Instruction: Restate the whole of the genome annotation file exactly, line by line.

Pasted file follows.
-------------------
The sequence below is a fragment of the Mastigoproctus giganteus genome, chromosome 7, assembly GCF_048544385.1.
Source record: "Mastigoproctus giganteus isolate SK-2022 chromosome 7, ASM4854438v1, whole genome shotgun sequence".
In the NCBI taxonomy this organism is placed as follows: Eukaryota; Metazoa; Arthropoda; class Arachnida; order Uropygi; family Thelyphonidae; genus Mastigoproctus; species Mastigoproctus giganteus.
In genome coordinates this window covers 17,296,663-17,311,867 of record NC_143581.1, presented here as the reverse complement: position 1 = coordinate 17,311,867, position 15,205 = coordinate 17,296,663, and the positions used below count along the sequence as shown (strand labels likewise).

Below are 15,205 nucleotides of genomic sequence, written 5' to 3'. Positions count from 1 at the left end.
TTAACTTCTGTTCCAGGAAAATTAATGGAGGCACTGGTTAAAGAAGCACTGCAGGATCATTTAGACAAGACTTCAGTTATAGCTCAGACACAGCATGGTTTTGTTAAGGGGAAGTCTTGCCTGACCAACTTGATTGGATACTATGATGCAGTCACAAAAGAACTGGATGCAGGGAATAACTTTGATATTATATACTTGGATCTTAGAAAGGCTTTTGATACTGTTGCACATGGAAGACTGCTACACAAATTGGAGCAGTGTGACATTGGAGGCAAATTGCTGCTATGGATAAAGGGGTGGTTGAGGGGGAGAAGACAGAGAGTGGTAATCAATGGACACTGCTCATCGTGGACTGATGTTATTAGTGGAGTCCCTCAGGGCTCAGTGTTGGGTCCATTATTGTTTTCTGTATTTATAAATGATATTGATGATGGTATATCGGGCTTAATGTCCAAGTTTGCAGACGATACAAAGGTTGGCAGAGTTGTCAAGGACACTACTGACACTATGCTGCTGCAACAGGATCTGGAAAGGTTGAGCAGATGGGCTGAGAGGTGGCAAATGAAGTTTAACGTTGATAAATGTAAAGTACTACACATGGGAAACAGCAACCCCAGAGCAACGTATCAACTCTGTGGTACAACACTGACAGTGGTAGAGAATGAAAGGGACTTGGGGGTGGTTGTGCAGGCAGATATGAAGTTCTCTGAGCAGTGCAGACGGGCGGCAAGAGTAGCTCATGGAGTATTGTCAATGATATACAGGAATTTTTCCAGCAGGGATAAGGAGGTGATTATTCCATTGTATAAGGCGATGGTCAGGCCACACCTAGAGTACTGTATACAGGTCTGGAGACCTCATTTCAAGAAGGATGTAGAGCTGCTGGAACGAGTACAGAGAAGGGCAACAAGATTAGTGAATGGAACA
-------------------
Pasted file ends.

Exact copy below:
The sequence below is a fragment of the Mastigoproctus giganteus genome, chromosome 7, assembly GCF_048544385.1.
Source record: "Mastigoproctus giganteus isolate SK-2022 chromosome 7, ASM4854438v1, whole genome shotgun sequence".
In the NCBI taxonomy this organism is placed as follows: Eukaryota; Metazoa; Arthropoda; class Arachnida; order Uropygi; family Thelyphonidae; genus Mastigoproctus; species Mastigoproctus giganteus.
In genome coordinates this window covers 17,296,663-17,311,867 of record NC_143581.1, presented here as the reverse complement: position 1 = coordinate 17,311,867, position 15,205 = coordinate 17,296,663, and the positions used below count along the sequence as shown (strand labels likewise).

Below are 15,205 nucleotides of genomic sequence, written 5' to 3'. Positions count from 1 at the left end.
TTAACTTCTGTTCCAGGAAAATTAATGGAGGCACTGGTTAAAGAAGCACTGCAGGATCATTTAGACAAGACTTCAGTTATAGCTCAGACACAGCATGGTTTTGTTAAGGGGAAGTCTTGCCTGACCAACTTGATTGGATACTATGATGCAGTCACAAAAGAACTGGATGCAGGGAATAACTTTGATATTATATACTTGGATCTTAGAAAGGCTTTTGATACTGTTGCACATGGAAGACTGCTACACAAATTGGAGCAGTGTGACATTGGAGGCAAATTGCTGCTATGGATAAAGGGGTGGTTGAGGGGGAGAAGACAGAGAGTGGTAATCAATGGACACTGCTCATCGTGGACTGATGTTATTAGTGGAGTCCCTCAGGGCTCAGTGTTGGGTCCATTATTGTTTTCTGTATTTATAAATGATATTGATGATGGTATATCGGGCTTAATGTCCAAGTTTGCAGACGATACAAAGGTTGGCAGAGTTGTCAAGGACACTACTGACACTATGCTGCTGCAACAGGATCTGGAAAGGTTGAGCAGATGGGCTGAGAGGTGGCAAATGAAGTTTAACGTTGATAAATGTAAAGTACTACACATGGGAAACAGCAACCCCAGAGCAACGTATCAACTCTGTGGTACAACACTGACAGTGGTAGAGAATGAAAGGGACTTGGGGGTGGTTGTGCAGGCAGATATGAAGTTCTCTGAGCAGTGCAGACGGGCGGCAAGAGTAGCTCATGGAGTATTGTCAATGATATACAGGAATTTTTCCAGCAGGGATAAGGAGGTGATTATTCCATTGTATAAGGCGATGGTCAGGCCACACCTAGAGTACTGTATACAGGTCTGGAGACCTCATTTCAAGAAGGATGTAGAGCTGCTGGAACGAGTACAGAGAAGGGCAACAAGATTAGTGAATGGAACA